Commit 100 per cent to every shot

One of the key differences between a pro and the weekend golfer is that weekend golfers tend to let the previous shot affect this shot. Forget about it. You need to commit to each shot as if it was the most important shot of your life.

Focus on what you want to do

Never ever tell yourself I don’t want to go in the water or I don’t want to go into the hazard. I don’t want to top this drive, etc. Change your internal dialogue and tell yourself what you want to do and never what you don’t want to do.

Focus on the shot not the golf swing

One big mistake is for you to assume that to produce good shots you need a good swing. That is not always true. It is possible to hit great shots with poor swings. So what you should focus on is not your swing but your shot that you want to hit. The swing will improve as your shot making improves.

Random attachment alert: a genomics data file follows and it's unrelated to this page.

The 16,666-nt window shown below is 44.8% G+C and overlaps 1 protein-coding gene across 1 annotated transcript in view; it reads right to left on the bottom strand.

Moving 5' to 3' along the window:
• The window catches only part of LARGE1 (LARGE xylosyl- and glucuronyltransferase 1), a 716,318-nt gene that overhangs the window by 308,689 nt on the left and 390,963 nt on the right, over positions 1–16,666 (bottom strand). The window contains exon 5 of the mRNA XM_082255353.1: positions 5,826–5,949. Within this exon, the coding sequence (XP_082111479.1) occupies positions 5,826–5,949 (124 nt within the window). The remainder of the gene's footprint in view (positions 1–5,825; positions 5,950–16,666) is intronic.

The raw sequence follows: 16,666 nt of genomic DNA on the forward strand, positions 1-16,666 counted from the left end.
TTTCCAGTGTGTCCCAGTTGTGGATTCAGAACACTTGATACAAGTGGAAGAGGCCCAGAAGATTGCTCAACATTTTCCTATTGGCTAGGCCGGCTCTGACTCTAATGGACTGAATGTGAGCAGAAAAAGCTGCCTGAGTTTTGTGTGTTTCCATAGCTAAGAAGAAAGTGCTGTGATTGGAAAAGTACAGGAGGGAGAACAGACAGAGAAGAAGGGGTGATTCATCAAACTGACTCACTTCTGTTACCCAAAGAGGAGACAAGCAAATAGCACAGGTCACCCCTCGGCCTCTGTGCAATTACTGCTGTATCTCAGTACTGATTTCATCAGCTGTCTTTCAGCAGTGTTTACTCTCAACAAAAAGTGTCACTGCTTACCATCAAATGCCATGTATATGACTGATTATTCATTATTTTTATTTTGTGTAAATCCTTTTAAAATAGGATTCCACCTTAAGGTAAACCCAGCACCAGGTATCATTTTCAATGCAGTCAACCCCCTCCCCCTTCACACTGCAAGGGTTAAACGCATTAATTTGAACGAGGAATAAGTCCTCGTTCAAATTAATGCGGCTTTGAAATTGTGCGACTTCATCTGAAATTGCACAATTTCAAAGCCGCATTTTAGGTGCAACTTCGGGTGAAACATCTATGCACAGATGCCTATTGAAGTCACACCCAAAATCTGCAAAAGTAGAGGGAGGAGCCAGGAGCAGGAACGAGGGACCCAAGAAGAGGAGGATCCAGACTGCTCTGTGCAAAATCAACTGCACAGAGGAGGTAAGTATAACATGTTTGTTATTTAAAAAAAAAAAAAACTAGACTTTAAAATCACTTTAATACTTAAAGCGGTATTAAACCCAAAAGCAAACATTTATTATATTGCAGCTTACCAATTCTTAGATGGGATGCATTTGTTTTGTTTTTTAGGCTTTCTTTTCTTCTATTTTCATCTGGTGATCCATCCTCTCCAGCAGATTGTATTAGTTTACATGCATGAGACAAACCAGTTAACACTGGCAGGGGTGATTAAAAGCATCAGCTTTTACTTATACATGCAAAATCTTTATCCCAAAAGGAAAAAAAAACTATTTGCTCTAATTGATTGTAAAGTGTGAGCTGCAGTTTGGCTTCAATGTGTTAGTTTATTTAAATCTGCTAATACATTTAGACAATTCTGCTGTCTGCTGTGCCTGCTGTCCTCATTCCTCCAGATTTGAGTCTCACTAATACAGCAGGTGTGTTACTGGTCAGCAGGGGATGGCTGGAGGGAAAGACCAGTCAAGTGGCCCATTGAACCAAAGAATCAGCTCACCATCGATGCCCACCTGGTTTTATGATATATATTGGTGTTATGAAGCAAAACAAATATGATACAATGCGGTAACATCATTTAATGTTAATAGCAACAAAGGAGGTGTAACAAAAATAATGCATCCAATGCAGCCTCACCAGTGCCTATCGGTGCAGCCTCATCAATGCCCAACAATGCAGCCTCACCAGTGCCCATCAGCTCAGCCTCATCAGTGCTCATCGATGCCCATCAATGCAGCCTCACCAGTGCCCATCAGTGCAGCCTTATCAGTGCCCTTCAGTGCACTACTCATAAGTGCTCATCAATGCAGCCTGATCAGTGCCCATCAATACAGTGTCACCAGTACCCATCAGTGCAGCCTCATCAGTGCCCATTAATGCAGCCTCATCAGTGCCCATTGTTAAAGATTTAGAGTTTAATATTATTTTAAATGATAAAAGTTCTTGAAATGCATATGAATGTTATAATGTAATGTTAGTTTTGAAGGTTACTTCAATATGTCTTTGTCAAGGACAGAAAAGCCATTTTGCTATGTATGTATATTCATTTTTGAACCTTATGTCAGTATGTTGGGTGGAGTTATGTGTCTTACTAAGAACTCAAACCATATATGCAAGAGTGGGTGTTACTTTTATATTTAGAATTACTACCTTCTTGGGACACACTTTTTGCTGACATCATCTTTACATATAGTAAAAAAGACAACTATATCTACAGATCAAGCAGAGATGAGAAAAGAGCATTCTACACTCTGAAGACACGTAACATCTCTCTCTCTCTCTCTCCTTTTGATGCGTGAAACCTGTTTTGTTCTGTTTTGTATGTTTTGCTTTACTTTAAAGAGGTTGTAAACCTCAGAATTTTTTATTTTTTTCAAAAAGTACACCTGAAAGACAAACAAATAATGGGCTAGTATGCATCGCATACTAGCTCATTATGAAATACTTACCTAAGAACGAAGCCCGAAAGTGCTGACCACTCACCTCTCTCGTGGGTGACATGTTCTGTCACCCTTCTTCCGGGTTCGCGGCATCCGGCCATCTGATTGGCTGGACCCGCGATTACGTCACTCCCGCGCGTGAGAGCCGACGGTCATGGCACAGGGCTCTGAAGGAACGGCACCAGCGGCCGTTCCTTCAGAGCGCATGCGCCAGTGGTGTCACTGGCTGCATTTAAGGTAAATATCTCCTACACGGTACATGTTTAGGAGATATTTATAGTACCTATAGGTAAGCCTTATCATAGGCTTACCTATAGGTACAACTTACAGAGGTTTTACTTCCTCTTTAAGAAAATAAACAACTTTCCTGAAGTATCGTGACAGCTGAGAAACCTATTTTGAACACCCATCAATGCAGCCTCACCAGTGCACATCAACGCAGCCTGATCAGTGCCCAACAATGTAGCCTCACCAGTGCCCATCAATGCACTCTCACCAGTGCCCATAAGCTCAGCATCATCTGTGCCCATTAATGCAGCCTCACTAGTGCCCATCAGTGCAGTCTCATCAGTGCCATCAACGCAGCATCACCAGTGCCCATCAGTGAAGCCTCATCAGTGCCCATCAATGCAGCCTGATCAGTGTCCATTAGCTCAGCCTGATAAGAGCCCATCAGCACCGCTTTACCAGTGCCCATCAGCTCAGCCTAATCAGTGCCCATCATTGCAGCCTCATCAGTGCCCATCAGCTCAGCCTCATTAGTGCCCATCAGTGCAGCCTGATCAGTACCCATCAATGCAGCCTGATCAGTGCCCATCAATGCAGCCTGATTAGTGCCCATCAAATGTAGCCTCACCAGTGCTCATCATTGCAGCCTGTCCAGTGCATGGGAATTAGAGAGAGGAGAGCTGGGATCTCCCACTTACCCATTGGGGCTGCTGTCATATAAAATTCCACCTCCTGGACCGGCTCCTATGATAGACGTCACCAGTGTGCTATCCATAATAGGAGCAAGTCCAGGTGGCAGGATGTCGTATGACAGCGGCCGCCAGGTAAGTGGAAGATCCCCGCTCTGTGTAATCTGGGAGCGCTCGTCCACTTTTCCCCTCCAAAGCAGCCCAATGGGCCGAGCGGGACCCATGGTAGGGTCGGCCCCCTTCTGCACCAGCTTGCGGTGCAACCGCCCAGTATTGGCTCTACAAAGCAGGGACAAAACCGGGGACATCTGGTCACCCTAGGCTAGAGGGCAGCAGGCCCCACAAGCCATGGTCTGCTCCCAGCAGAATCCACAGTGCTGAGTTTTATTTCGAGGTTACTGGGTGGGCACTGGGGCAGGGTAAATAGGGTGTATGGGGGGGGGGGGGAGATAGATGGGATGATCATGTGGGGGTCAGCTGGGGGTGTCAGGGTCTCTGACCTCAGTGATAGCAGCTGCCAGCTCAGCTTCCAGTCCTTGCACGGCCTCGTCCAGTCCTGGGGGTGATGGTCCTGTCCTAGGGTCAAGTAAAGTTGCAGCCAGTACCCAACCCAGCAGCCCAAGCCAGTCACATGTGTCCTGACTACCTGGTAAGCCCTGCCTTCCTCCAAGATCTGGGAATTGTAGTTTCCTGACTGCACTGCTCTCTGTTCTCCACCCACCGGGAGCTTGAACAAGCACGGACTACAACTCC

Hazards are to be noticed but not focused on

Water Hazards, Sand Traps, trees, rough are part of the course. You should never ignore that they exist but should be noticed so that you can decide on the correct club and strategy. Once your club is selected and your strategy is visualized focus on the shot and not the hazard.

Never dwell on anything negative during a round of golf

Sure you will make your share of bad shots, but once they are over you need to sweep it clear from your mind and focus on the next shot. Instead of focusing on the bad shots during a round, celebrate your great shots, even if it was only one. Remember the good shots and throw out the bad.

Until Next time
John

Now you have just warmed up and the starter calls you to the tee box. Everyone is watching you, it is your turn to hit. Your nervous because you want to hit a great tee shot to start your round. You don’t want the players your playing with to think your a duffer. What do you do to calm the nerves and hit that quality shot?